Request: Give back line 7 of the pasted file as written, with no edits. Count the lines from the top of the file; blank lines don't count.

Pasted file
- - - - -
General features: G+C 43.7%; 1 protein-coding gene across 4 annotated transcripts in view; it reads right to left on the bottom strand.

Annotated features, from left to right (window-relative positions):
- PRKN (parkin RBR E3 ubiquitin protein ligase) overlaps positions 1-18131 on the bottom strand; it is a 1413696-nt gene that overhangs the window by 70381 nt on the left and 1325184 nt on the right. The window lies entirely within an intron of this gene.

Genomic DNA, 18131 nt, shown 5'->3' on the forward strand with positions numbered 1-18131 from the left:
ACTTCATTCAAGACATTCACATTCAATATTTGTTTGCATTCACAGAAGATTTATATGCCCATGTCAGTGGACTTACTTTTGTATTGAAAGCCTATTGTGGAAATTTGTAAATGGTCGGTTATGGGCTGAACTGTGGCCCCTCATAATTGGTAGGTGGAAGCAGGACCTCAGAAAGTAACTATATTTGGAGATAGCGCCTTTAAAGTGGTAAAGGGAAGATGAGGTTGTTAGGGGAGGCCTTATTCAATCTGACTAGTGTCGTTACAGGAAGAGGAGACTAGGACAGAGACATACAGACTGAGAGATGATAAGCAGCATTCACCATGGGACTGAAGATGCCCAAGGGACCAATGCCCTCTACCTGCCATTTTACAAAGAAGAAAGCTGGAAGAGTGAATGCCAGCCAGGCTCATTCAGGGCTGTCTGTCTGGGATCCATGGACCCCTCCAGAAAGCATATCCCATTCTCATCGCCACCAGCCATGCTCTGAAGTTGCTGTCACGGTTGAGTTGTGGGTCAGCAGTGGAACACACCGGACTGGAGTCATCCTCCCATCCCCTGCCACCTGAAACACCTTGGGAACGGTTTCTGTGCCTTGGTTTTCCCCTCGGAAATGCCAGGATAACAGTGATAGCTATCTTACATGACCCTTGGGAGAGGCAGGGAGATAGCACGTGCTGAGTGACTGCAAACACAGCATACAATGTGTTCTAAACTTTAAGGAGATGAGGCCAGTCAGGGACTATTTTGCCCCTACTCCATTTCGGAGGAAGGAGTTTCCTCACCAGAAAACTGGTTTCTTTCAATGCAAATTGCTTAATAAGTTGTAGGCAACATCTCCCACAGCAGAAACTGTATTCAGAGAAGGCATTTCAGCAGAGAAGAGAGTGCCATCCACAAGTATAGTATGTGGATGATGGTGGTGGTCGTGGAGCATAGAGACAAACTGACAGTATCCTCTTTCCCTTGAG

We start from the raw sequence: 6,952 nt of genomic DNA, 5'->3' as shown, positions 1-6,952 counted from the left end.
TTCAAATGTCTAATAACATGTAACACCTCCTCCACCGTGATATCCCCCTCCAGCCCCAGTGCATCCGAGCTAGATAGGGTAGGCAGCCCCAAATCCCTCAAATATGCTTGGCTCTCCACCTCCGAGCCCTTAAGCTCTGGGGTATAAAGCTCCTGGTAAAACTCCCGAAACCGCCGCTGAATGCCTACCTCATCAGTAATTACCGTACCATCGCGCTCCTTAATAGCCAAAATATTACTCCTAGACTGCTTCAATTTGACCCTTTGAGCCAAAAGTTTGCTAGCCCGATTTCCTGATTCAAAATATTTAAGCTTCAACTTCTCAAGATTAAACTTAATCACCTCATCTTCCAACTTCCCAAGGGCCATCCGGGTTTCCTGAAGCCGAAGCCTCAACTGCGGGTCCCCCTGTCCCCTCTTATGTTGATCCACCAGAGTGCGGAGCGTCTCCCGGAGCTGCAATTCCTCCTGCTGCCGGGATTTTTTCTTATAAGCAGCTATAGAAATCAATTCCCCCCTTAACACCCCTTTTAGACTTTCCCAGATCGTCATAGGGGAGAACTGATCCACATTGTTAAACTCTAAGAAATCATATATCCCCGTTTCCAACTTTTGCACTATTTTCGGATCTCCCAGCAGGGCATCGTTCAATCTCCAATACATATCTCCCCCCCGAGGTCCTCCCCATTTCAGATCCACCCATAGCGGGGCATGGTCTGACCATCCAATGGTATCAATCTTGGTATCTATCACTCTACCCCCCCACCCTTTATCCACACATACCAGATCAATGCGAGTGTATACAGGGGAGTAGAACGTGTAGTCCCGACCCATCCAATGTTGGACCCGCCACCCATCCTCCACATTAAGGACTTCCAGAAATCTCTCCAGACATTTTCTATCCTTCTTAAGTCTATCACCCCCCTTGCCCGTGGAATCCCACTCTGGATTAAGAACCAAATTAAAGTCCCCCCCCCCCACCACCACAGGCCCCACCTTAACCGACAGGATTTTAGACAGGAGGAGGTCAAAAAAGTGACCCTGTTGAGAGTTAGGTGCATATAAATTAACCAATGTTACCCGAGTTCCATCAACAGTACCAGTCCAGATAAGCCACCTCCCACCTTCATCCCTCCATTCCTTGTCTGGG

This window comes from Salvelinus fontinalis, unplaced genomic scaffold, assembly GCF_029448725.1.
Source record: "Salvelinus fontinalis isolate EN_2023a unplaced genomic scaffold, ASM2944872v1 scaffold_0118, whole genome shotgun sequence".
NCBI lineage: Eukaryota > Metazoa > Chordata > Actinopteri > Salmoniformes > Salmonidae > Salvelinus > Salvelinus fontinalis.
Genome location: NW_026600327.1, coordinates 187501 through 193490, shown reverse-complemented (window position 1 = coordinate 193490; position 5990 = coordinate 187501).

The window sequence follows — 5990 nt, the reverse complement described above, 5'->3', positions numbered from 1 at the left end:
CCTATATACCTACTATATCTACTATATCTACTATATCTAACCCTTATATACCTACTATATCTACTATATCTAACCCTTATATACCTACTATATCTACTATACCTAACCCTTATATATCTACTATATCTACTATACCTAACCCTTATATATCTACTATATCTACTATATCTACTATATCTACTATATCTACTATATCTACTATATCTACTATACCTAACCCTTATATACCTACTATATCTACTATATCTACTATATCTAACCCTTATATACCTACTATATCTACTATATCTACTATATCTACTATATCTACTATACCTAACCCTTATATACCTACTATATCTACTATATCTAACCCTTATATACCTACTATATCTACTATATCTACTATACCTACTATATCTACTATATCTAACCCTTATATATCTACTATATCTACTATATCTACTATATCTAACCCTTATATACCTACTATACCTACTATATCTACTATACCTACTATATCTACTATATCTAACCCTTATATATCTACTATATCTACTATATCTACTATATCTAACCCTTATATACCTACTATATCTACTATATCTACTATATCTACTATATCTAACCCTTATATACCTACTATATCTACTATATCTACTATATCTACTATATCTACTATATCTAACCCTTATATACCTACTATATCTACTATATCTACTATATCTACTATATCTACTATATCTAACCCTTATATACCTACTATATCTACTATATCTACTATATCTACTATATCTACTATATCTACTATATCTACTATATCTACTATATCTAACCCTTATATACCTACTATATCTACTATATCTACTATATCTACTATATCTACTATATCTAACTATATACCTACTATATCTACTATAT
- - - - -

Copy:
TTCAAATGTCTAATAACATGTAACACCTCCTCCACCGTGATATCCCCCTCCAGCCCCAGTGCATCCGAGCTAGATAGGGTAGGCAGCCCCAAATCCCTCAAATATGCTTGGCTCTCCACCTCCGAGCCCTTAAGCTCTGGGGTATAAAGCTCCTGGTAAAACTCCCGAAACCGCCGCTGAATGCCTACCTCATCAGTAATTACCGTACCATCGCGCTCCTTAATAGCCAAAATATTACTCCTAGACTGCTTCAATTTGACCCTTTGAGCCAAAAGTTTGCTAGCCCGATTTCCTGATTCAAAATATTTAAGCTTCAACTTCTCAAGATTAAACTTAATCACCTCATCTTCCAACTTCCCAAGGGCCATCCGGGTTTCCTGAAGCCGAAGCCTCAACTGCGGGTCCCCCTGTCCCCTCTTATGTTGATCCACCAGAGTGCGGAGCGTCTCCCGGAGCTGCAATTCCTCCTGCTGCCGGGATTTTTTCTTATAAGCAGCTATAGAAATCAATTCCCCCCTTAACACCCCTTTTAGACTTTCCCAGATCGTCATAGGGGAGAACTGATCCACATTGTTAAACTCTAAGAAATCATATATCCCCGTTTCCAACTTTTGCACTATTTTCGGATCTCCCAGCAGGGCATCGTTCAATCTCCAATACATATCTCCCCCCCGAGGTCCTCCCCATTTCAGATCCACCCATAGCGGGGCATGGTCTGACCATCCAATGGTATCAATCTTGGTATCTATCACTCTACCCCCCCACCCTTTATCCACACATACCAGATCAATGCGAGTGTATACAGGGGAGTAGAACGTGTAGTCCCGACCCATCCAATGTTGGACCCGCCACCCATCCTCCACATTAAGGACTTCCAGAAATCTCTCCAGACATTTTCTATCCTTCTTAAGTCTATCACCCCCCTTGCCCGTGGAATCCCACTCTGGATTAAGAACCAAATTAAAGTCCCCCCCCCCCACCACCACAGGCCCCACCTTAACCGACAGGATTTTAGACAGGAGGAGGTCAAAAAAGTGACCCTGTTGAGAGTTAGGTGCATATAAATTAACCAATGTTACCCGAGTTCCATCAACAGTACCAGTCCAGATAAGCCACCTCCCACCTTCATCCCTCCATTCCTTGTCTGGG